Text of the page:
In cities with heavily congested traffic, people can get around much faster on a motorcycle than in a car. But a rider who is not sure of his route may have to stop to look at the map or consult a GPS. A Russian start-up company is working to make navigation easier for motorcyclists. Designers at Moscow-based LiveMap are developing a smart helmet with a built-in navigation system, head-mounted display and voice recognition. Zlatica Hoke has more.
Video

Video New Wheelchair Is Easier to Use, Increases Mobility

Traditional push-rim wheelchairs create a lot of stress for arm, shoulder and neck muscles and joints. A redesigned chair, based on readily available bicycle technology, radically increases mobility while reducing the physical effort. VOA’s George Putic reports.
Video

Video Liberia's Almost Last Ebola Patient Grateful but Still Grieving

Beatrice Yardolo was to make history as Liberia’s last Ebola patient. Liberians recently started counting down 42 days, the period that has to go by without a single new infection until the World Health Organization can declare a country Ebola-free. That countdown stopped on March 20 when there was another new case of Ebola, making Yardolo’s story a reminder that Ebola is far from over. Benno Muchler reports from Monrovia.
Video

Video Cambodian Land Grabs Threaten Traditional Communities

Indigenous communities in Cambodia's Ratanakiri province say the government’s economic land concession policy is taking away their land and traditional way of life, making many fear that their identity will soon be lost. Local authorities, though, have denied this is the case. VOA's Say Mony went to investigate and filed this report, narrated by Colin Lovett.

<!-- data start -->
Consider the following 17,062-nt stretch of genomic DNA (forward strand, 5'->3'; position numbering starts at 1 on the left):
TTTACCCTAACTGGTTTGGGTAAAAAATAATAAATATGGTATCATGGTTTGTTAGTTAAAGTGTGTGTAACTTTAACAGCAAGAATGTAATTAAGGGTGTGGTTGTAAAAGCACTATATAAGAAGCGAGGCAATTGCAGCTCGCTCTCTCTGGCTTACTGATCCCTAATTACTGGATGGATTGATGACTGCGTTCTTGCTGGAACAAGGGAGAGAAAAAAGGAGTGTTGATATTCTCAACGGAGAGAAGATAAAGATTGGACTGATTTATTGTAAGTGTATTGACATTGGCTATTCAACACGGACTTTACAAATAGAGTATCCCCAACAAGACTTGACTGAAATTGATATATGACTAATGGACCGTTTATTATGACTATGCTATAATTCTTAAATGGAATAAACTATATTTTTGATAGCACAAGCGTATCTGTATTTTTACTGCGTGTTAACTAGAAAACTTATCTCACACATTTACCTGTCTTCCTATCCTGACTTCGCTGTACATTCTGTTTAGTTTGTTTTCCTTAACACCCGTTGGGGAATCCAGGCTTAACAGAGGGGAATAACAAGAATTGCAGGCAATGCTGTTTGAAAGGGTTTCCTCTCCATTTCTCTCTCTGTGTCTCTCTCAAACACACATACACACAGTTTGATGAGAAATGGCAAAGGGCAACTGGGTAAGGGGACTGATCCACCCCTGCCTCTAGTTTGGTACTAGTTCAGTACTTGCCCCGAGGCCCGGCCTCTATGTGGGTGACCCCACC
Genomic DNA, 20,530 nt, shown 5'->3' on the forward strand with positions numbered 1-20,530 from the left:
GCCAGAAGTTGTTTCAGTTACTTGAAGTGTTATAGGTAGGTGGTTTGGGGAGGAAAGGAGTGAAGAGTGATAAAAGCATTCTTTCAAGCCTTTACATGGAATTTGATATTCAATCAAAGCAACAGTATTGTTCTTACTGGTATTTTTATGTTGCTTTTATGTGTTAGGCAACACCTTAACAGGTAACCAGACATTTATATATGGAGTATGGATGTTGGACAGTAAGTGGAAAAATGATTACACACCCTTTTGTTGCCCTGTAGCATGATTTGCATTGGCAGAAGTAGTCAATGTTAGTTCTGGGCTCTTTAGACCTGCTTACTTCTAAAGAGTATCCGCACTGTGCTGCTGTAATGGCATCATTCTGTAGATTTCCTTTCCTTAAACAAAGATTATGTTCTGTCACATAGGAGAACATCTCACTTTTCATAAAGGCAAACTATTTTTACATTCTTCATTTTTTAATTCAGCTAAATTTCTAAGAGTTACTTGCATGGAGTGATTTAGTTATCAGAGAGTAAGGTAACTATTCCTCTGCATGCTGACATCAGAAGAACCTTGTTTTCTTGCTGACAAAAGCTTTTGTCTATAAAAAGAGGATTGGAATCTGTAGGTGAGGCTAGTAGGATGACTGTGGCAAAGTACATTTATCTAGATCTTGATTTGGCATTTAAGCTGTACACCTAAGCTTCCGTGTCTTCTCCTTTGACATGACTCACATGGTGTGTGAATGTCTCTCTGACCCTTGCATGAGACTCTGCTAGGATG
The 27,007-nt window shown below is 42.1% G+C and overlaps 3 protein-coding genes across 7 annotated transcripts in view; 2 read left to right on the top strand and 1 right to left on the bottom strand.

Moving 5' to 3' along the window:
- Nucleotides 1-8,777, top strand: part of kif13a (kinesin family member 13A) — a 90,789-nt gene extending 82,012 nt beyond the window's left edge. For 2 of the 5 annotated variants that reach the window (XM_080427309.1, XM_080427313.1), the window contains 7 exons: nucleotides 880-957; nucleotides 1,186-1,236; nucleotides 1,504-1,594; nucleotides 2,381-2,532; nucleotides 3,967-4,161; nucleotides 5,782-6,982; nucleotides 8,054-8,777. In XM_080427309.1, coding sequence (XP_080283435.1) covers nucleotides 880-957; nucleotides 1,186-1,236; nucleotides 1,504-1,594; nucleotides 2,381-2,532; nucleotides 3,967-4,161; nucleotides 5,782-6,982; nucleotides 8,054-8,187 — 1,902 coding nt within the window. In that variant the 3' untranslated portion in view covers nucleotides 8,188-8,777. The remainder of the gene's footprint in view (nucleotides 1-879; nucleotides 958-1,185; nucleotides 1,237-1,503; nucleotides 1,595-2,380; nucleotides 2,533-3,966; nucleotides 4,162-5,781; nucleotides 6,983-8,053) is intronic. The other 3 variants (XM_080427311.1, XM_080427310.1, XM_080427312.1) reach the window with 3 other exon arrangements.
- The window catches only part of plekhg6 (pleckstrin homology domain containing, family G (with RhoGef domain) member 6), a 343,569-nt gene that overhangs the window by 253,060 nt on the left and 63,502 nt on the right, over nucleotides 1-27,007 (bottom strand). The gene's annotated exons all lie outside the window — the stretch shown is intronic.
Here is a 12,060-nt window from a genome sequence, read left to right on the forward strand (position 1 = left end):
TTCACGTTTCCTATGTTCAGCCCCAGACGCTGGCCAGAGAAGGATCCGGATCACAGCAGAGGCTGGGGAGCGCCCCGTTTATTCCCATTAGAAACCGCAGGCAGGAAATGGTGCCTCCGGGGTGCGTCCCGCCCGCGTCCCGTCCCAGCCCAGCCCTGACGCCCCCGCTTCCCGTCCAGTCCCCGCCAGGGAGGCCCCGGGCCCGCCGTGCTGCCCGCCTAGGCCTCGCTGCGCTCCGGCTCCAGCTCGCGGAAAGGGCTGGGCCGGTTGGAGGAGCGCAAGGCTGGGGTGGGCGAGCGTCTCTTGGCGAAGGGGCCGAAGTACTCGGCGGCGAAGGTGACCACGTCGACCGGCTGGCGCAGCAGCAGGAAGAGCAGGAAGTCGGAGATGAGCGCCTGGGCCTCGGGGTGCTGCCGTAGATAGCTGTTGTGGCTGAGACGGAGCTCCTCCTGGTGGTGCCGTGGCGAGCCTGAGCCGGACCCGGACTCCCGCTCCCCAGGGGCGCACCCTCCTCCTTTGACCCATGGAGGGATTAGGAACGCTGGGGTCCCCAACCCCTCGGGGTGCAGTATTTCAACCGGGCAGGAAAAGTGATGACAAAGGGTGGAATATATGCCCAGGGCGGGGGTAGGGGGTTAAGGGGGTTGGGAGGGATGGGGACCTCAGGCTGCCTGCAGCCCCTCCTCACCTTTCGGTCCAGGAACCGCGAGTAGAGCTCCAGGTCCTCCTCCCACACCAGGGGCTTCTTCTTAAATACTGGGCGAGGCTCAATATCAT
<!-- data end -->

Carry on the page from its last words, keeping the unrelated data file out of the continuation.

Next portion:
Video

Video Virginia Tavern Takes Patrons Back to Medieval Times

European martial arts are not widely practiced and are unknown by most people. A tavern in Old Town Alexandria, outside Washington, wants to change this by promoting these fighting techniques from medieval times. Through combining visual arts, martial arts and culinary arts, this tavern brings medieval history back to life. VOA's Yang Lin and Helen Wu report.
Video

Video Space Program Status Disappoints 'Last Man on the Moon'

One of the films that drew big crowds last week at the annual South by Southwest festival in Austin, Texas, tells the story of the last human being to stand on the moon, U.S. astronaut Eugene Cernan. It has been 42 years since Cernan returned from the moon and he laments that no one else has gone there since. VOA’s Greg Flakus reports.

All About America

Circumventing Censorship

An Internet Primer for Healthy Web Habits

As surveillance and censoring technologies advance, so, too, do new tools for your computer or mobile device that help protect your privacy and break through Internet censorship.
More